In his entertaining 2008 book on evolutionary psychology, Risk, the author Dan Gardner argues that, to a greater extent than we might think, our minds are controlled by ancient, atavistic instincts.
Areas of the brain that developed during the millennia we lived in caves are now being asked to fathom the complexities of a globalised world, the wild reaches of the internet and the multiplicity of the financial markets.
It is no wonder that we cling to received opinions so doggedly. Our troglodyte brains find change difficult, relying on knowledge of the past to build visions of the future. As the economist John Maynard Keynes said: “The difficulty lies not so much in developing new ideas, as in escaping from the old ones.”
A recent survey found that 84 per cent of fund managers believe the bond markets to be overvalued. With returns on German Bunds touching 10 basis points earlier this year, and Switzerland being the first government ever to issue 10-year debt with a negative yield, it is hard not to agree.
Corporate bond default rates have, with the exception of a small spike in 2009, remained at strikingly low levels, supported by central bank stimulus. Issuers have become hooked on emergency monetary policy and near-zero interest rates, and while investors recognise that pricing implies the most Panglossian of futures, they need to fill their fixed-income allocations, and so they continue to chase yields lower.
One thing seems clear to us: we are coming to the end of a debt supercycle and bond markets are heading into uncharted waters. The two most fundamental assumptions about bonds — that they are a low-volatility asset class and that they are uncorrelated with the equity markets — will be called into question.
With rising interest rates and an end to stimulus on the horizon, and with “market-event risk” the new watchword, it is hard to presage a future for fixed income that is not dramatically more volatile and significantly more tied to equities than anything we have seen before.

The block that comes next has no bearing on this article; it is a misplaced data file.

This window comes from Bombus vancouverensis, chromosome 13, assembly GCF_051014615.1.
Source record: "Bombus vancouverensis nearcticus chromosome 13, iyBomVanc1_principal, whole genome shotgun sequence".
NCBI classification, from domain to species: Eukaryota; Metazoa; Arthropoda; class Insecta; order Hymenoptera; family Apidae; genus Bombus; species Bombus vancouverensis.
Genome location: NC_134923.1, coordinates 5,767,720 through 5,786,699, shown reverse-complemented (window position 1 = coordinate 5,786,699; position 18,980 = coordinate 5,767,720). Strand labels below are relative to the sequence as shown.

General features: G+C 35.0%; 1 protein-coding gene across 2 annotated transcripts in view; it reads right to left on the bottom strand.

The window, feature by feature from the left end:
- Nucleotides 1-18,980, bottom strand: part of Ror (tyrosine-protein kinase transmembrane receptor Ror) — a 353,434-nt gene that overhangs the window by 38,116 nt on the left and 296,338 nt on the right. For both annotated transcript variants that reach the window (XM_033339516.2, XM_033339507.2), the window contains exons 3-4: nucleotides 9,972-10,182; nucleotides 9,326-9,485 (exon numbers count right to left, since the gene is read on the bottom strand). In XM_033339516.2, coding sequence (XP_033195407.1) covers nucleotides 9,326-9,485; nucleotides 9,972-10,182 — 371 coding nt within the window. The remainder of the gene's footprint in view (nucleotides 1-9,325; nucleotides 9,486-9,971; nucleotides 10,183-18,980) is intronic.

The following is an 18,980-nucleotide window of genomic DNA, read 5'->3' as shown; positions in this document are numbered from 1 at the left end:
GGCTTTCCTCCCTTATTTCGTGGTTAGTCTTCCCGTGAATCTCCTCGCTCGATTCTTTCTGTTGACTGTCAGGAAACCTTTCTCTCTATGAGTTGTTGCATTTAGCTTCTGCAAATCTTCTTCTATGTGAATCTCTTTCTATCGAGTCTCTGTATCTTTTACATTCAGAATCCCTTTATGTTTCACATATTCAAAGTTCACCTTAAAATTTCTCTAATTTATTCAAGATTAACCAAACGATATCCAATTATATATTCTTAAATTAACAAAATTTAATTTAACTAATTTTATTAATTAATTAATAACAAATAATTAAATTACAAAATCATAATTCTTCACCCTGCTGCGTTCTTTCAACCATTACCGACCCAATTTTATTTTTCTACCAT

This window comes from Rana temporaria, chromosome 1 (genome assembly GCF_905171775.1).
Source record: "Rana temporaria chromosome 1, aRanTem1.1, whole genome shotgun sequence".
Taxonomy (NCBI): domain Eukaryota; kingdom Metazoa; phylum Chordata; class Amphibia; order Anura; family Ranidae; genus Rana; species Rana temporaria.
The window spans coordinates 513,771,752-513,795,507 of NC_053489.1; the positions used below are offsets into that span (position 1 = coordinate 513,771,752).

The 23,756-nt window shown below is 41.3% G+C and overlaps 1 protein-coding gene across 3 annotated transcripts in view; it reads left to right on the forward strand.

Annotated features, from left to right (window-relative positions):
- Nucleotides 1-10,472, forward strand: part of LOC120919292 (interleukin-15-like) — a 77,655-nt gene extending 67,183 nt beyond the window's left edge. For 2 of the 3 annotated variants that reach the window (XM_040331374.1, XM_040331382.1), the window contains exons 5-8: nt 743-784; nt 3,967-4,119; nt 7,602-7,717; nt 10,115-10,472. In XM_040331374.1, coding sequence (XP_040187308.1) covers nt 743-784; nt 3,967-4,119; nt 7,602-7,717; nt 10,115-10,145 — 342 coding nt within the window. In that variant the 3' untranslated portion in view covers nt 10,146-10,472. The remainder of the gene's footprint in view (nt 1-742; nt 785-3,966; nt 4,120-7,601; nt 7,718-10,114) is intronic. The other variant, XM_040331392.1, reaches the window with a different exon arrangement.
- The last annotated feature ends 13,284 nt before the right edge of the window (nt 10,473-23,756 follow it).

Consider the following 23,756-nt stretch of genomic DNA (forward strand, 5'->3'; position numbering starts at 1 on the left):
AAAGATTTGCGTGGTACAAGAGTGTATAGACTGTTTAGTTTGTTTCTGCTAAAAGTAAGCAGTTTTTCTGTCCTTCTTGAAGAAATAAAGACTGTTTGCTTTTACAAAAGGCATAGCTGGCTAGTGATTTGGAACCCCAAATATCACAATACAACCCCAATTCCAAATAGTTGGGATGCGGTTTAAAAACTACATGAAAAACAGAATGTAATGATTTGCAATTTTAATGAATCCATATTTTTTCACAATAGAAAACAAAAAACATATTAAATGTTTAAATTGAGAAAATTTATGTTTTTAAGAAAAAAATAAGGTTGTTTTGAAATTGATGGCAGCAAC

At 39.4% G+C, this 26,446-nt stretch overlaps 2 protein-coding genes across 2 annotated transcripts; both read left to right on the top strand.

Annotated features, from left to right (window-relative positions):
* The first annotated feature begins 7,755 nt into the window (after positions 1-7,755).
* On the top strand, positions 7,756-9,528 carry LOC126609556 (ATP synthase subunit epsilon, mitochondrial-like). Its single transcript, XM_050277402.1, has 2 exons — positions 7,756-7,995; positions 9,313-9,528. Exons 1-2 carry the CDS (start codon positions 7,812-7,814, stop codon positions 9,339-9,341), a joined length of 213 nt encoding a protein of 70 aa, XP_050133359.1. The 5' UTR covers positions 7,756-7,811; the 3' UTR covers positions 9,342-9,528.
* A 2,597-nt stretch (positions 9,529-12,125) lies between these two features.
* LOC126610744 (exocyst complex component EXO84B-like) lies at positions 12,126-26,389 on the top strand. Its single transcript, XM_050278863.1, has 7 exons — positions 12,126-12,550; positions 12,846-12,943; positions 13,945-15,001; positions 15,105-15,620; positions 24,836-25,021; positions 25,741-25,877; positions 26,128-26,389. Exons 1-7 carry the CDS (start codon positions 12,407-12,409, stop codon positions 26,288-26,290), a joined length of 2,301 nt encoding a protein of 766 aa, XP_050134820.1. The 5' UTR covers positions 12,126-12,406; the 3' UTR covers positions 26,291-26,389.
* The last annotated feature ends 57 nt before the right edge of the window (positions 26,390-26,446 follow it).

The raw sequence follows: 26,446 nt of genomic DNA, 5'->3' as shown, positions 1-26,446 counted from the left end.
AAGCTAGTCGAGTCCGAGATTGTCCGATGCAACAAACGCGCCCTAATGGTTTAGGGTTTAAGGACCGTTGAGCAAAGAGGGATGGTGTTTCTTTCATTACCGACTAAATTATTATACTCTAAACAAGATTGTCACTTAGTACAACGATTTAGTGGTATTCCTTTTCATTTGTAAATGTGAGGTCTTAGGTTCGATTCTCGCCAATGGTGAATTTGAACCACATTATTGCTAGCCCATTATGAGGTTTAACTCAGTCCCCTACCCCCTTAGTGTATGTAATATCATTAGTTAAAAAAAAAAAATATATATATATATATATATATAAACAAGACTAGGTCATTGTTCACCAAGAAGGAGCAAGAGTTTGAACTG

The three-pillar system by which investors divided their portfolios between equities, bonds and “others” with the majority of the allocation split between equities and bonds, will no longer produce the kind of steady returns that investors expect.
As this realisation dawns, we have seen portfolio managers at forward-thinking pension funds and insurance companies turning closer attention to the “others” portion of their allocations.
One of the less-remarked phenomena of recent years has been the quiet revolution in the risk/return profiles of hedge funds, typical components of the others bucket.
In the popular press, the hedge fund name still carries a whiff of cavalier excess, but the industry is a broad church and many hedge funds have more in common with bonds than equities from a volatility point of view.
As large institutions have increasingly become the hedge fund industry’s principal investors, we have seen products offering limited risk and low correlation to both bonds and equities gain traction.
We are witnessing a historical inflection point in the credit markets. The best and the brightest recognise that the world is changing, that deep secular shifts are taking place in the drivers of asset class performance, that portfolios must be adjusted prospectively, rather than retrospectively. As Warren Buffett said: “Should you find yourself in a chronically leaking boat, energy devoted to changing vessels is likely to be more productive than energy devoted to patching leaks.”
Everyone knows that the bond markets face a rocky road ahead, that the extraordinary low-interest rate environment driven by dramatic and sustained government intervention must come to an end.
The question is what to do about it? We think the answer lies in leaving behind our troglodyte obsession with long-held convictions and embracing the sometimes overlooked pillar of the three-pillar strategy: “others”.
Pierre Lagrange is the managing director of Man GLG. Simon Savage is co-head of GLG’s European and global long/short strategies
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